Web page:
ESSAY: The Denver Women’s March

By Allen Best

I’ve been to three county fairs, two pig-stickin’s and a goat rope, but I ain’t never seen nothin’ like what I saw Saturday morning in downtown Denver. People, lots of people, 100,000 of us, according to the Denver Post. Trains were so crammed we got there 90 minutes late.

Tall people, skinny people, fat people, people in wheelchairs, ugly old men and pretty young girls, gay couples, both men and women, at least a few veterans, some people of color, but not a lot, and lots and lots of women. It was, after all, the Women’s March.

Pink hats, of course, pink wigs and lots of other pink, too. But what bowled me over were the signs.

These were not mass-manufactured signs, but home-made affairs, so many of them sharp with wit. If I had to pick out one from the hundreds and perhaps thousands of signs that epitomized the tone of the day it was this: an orange-haired figure with a hand on the crotch of the Statue of Liberty.

Yes, there were a lot of signs about women’s reproductive rights and Trump’s boasts of his sexual conquests. None of the terms for female anatomy were new to me, but never had I seen them used so openly in public. “Keep your hands off my cuntry,” said one. There were many allusions to Trump’s friendship with Russia’s Putin and the evidence of Russian manipulation of the election. There were signs about gay rights, many about the need for climate action, and on and on.

We had some fear of violence after the mayhem of the anarchists in D.C. yesterday. There was nothing of the sort. (My greatest long-term fear is of some nut case trying to do harm to Trump or some of his inner circle.) It was a gentle crowd. Many signs spoke of the need for love trumping hate. One spoke about the need for building bridges, not walls.

But how do you build bridges? That’s the paramount question before us. The climate crisis does not get solved without cooperation, without agreements — without bridges. Those bridges must connect to many people who voted for Trump. Perhaps it includes bridges to Trump himself. I say this, but remind myself that I was so angry at this guy yesterday after hearing his inaugural address that I said, yes, I will go downtown and march.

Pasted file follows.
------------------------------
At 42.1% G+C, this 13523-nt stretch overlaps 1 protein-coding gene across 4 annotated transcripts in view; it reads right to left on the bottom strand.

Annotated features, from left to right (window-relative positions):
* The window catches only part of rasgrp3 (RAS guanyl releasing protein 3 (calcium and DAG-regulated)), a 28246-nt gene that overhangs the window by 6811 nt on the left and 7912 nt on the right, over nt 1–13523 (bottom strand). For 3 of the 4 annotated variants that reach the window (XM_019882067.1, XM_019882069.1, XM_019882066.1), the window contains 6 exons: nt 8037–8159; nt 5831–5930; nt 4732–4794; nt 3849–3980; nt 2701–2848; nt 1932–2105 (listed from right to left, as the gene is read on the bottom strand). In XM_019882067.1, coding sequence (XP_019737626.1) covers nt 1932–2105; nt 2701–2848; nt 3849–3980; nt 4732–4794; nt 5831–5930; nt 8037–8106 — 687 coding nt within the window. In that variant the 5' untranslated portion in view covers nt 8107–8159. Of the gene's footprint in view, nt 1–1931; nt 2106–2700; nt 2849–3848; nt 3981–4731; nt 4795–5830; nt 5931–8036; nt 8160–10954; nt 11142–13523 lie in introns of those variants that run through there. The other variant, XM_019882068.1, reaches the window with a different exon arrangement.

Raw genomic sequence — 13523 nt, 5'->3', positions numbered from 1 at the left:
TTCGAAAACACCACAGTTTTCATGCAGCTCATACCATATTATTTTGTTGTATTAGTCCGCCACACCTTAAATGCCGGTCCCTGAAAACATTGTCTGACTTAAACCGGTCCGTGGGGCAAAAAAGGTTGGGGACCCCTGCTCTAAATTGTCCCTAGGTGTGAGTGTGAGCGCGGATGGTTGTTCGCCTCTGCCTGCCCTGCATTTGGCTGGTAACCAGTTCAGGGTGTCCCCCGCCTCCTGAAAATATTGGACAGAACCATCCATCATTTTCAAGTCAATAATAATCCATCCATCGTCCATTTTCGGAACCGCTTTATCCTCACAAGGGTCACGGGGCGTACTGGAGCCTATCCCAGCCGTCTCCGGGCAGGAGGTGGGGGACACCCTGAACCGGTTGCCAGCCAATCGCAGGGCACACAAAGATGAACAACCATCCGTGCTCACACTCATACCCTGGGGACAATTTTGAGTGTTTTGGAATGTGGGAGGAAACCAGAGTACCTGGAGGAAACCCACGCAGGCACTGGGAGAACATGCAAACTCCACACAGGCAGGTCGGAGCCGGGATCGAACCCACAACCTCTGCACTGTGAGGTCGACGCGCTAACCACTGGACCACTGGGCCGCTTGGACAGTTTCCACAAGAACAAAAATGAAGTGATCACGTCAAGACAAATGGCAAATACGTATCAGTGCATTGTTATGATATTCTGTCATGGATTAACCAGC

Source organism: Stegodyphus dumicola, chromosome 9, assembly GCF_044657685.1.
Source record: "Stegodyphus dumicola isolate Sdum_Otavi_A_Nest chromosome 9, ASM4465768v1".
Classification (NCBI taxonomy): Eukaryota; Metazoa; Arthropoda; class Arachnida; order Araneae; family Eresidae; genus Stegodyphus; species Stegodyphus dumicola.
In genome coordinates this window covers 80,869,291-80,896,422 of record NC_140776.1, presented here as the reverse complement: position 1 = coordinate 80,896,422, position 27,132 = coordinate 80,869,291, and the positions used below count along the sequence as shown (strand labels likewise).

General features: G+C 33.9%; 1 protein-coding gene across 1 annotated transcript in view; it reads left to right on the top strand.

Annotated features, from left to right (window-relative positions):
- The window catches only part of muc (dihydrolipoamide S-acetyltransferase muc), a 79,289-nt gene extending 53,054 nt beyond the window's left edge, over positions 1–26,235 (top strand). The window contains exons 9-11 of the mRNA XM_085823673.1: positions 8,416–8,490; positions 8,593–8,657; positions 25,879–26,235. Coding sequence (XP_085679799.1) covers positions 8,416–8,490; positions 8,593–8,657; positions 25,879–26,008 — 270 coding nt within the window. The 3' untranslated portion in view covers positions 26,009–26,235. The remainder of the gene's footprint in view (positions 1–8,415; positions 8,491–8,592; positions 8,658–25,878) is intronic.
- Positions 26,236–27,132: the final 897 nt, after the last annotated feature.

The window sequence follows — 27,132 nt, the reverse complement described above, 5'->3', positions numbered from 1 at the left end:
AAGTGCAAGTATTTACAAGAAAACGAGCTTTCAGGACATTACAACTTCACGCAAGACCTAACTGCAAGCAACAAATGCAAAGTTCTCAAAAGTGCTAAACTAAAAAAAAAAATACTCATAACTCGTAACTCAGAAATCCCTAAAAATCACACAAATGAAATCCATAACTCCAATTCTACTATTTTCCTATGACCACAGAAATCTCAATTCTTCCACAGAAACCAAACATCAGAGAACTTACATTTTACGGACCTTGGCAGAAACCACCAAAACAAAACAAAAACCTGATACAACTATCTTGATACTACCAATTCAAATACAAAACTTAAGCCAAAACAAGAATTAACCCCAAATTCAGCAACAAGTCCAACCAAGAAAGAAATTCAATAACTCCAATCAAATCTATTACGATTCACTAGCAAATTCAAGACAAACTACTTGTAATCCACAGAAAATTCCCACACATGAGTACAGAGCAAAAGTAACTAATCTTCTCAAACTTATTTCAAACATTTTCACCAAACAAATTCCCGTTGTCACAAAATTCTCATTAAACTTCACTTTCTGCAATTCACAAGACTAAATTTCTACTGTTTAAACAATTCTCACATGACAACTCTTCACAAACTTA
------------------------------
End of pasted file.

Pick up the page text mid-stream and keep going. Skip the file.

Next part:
I’m angry now, reading some of the posts of my conservative Facebook “friends” who wish to paint the face of all those who disagree with them as the few anarchists in Washington D.C. yesterday. Do you really think so, fellas?

But anger, while it produces clarity, cannot sustain you. Or me. I gotta get over this.

Many of those who voted for Trump did so believing that they have been ignored, left out. It’s economic, but it’s also cultural. Times of rapid transition create ugliness. So does great income inequality. A writer in the Wall Street Journal today speaks to those great upheavals in history. One of those great upheavals early in the 20th century produced the ugliness of the Ku Klux Klan.

One final thought. The Wall Street Journal today identified those who sat on the Capitol steps yesterday. There were the ex-presidents and their wives, legislative leaders, and assorted others. I saw the name of one person from the private sector in that list: Sheldon Adelson, the casino magnate from Las Vegas who gave $76 million or so in the last election to Trump and others of his ilk.

Does anyone really think that Trump is going to give government “back to the people”?

Allen Best, Editor/Publisher at Mountain Town News, graciously shared his opinion essay with the Daily Post.

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